FDA Launches Adult Smoking Cessation Campaign at C-stores & Gas Stations
WASHINGTON, D.C. — The U.S. Food and Drug Administration (FDA) is launching an adult smoking cessation campaign that will encourage cigarette smokers to quit through messages of support that underscore the health benefits of quitting. Such messages will be displayed in and around convenience stores and gas stations.
Titled "Every Try Counts," the campaign targets smokers ages 25-54 who have made an unsuccessful attempt to quit smoking during the last year. It will kick off in 35 U.S. markets through print, digital, radio and out-of-home ads such as billboards, and run for two years.
"Cigarette smoking remains the leading cause of preventable disease and death in the U.S.," said U.S. Surgeon General VADM Jerome M. Adams. "As Surgeon General, I believe sustained and comprehensive efforts, including the FDA's 'Every Try Counts' campaign, are critical to encouraging more Americans to quit smoking and preventing the harms associated with cigarette use."
According to FDA Commissioner Scott Gottlieb, the "Every Try Counts" campaign encourages smokers to rethink their next pack of cigarettes at the most critical of places — the point of sale.
"Tobacco companies have long used advertisements at convenience stores and gas stations to promote their products, and we plan to use that same space to embolden smokers to quit instead," said Gottlieb. "The FDA is committed to reducing tobacco-related disease and death by helping people quit combustible cigarettes and implementing comprehensive policies to reduce addiction to nicotine. Our aim is to render cigarettes minimally or non-addictive, while encouraging the development of potentially less harmful tobacco products for adults who still want or need access to nicotine. At the same time, we're also taking new steps to improve access and use of FDA-approved medicinal nicotine products to help smokers quit."
More than 55 percent of adult smokers attempted to quit in 2015, but only around 7 percent succeeded, according to the FDA.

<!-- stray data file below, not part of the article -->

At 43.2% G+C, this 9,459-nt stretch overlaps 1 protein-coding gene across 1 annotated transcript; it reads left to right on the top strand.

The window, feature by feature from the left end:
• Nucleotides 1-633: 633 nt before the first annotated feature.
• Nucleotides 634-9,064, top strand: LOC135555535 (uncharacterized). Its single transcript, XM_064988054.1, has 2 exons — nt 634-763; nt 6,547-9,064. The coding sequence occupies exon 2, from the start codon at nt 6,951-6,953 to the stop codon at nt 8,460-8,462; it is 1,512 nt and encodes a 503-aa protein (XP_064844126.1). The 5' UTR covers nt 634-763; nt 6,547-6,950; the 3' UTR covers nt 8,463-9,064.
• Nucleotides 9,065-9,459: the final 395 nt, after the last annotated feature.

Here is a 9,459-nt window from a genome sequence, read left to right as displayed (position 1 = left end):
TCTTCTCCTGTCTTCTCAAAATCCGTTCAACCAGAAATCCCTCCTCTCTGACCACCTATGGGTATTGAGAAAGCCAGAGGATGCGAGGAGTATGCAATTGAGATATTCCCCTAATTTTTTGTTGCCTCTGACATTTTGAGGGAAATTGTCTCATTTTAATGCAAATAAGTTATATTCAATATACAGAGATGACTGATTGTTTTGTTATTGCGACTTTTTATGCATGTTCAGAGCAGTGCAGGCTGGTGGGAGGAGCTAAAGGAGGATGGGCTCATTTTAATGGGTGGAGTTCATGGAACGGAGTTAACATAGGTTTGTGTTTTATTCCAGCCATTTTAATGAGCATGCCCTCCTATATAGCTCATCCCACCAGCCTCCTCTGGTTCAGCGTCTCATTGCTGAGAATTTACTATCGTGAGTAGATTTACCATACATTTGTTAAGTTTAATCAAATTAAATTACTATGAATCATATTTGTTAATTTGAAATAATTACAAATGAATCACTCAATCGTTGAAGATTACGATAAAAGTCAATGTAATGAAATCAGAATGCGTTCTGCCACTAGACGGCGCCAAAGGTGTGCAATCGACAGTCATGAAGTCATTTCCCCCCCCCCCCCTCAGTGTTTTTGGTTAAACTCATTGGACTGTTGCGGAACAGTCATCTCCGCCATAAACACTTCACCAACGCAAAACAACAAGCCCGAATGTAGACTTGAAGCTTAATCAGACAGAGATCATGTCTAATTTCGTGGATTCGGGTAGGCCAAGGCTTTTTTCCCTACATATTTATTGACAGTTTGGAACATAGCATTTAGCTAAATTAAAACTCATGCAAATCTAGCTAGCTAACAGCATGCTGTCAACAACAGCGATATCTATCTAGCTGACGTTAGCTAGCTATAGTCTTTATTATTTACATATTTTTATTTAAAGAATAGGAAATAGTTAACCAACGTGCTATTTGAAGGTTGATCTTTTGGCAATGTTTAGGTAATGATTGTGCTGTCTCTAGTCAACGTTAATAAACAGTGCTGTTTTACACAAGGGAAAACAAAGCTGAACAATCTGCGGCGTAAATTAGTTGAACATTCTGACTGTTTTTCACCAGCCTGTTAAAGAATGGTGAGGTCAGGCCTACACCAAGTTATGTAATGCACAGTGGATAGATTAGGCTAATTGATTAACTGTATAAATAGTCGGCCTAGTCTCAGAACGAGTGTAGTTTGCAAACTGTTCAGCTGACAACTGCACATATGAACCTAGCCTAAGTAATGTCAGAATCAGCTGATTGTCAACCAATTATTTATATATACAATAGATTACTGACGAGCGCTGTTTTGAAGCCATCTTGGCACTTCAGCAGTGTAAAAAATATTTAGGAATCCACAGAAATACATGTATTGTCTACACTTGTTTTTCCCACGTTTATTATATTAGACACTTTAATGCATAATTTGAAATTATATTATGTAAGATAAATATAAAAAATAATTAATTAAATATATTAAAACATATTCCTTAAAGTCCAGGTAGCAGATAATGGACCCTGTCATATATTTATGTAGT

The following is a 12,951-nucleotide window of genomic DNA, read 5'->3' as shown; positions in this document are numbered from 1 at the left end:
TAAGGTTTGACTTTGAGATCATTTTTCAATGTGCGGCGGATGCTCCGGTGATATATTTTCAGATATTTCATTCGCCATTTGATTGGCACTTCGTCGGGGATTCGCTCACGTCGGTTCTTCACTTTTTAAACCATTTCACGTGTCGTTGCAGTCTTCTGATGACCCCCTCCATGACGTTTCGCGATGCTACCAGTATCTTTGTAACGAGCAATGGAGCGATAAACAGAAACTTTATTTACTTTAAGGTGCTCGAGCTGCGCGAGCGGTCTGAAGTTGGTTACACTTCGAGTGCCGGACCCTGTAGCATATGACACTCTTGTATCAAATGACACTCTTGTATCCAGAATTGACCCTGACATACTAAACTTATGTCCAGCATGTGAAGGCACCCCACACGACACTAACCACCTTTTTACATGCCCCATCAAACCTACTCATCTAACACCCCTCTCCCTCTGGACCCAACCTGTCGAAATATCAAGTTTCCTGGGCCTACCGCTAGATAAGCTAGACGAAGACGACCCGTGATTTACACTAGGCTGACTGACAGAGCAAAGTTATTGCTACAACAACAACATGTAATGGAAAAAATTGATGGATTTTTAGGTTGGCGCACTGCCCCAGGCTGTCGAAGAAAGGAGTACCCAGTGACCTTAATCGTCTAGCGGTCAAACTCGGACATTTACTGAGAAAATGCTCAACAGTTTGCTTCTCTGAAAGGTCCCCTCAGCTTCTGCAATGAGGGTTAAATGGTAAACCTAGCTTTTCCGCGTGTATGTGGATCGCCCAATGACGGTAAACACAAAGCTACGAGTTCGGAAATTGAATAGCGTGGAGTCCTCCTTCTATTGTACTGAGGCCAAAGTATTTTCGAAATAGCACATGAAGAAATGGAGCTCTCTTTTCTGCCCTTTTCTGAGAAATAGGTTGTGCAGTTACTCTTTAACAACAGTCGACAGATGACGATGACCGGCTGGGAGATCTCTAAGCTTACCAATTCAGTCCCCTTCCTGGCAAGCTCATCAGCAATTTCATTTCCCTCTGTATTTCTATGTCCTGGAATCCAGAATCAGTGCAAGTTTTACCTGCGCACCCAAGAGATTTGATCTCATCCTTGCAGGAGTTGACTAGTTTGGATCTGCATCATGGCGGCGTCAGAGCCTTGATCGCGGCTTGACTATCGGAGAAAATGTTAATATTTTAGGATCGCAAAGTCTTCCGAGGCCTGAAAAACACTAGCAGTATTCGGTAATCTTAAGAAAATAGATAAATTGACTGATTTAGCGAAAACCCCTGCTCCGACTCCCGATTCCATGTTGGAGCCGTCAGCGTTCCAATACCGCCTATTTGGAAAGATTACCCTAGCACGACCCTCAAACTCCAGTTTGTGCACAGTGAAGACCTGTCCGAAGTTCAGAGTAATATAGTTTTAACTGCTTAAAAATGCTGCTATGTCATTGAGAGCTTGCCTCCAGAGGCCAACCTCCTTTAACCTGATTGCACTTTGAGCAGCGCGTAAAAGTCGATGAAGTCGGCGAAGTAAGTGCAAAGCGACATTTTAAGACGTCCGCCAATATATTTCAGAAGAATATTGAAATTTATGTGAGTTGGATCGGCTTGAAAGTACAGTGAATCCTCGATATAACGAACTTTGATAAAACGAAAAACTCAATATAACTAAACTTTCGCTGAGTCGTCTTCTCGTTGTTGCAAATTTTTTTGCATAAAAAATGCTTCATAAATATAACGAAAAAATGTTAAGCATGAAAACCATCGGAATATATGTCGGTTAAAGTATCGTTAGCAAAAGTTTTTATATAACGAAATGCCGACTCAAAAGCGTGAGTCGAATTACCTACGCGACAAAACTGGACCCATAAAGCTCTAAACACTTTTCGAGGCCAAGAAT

"Every Try Counts" will frame each attempt to quit as a success, as research shows those who have tried once are more likely to try again, and multiple attempts have a higher likelihood of quitting permanent.
Ads will be in place at various locations around the point of sale, such as at gas pumps, and other places in the retail environment, including the front door, cash register and shelves. Studies show that in-store displays and other tobacco advertisements can make quitting more difficult by triggering unplanned cigarette purchases, according to the FDA. Placing campaign ads in the same locations is intended to help disrupt the urge to purchase cigarettes and instead encourage another attempt to quit.
"Tobacco advertising in retail environments can generate a strong urge to smoke, prompting a relapse among those attempting to quit. This campaign offers smokers motivational messages in those environments with the intention to build confidence and instill the belief within each smoker that they are ready to try quitting again," said Mitch Zeller, director of the FDA's Center for Tobacco Products. "We want smokers to feel good about each attempt to quit because it is getting them closer to one day leading a healthier life free from cigarettes, reducing their risk of tobacco-related death and disease."
The FDA partnered with the National Institute of Health's National Cancer Institute to create EveryTryCounts.gov. The website provides smokers with resources and tools to help with quitting, including a free text message program that sends tips and offers words of encouragement; a mobile app to track smoking triggers; trained coaches who can be reached online or by phone; and information about the risks of smoking and the variety of FDA-approved smoking cessation products.
The American Heart Association, American Lung Association and Truth Initiative have also pledged resources. This includes hosting local smoking cessation events in the "Every Try Counts" target markets.
The campaign fits in with the FDA's comprehensive plan on tobacco and nicotine regulation. Announced in July, it places nicotine and the issue of addiction at the center of the FDA's tobacco regulation efforts.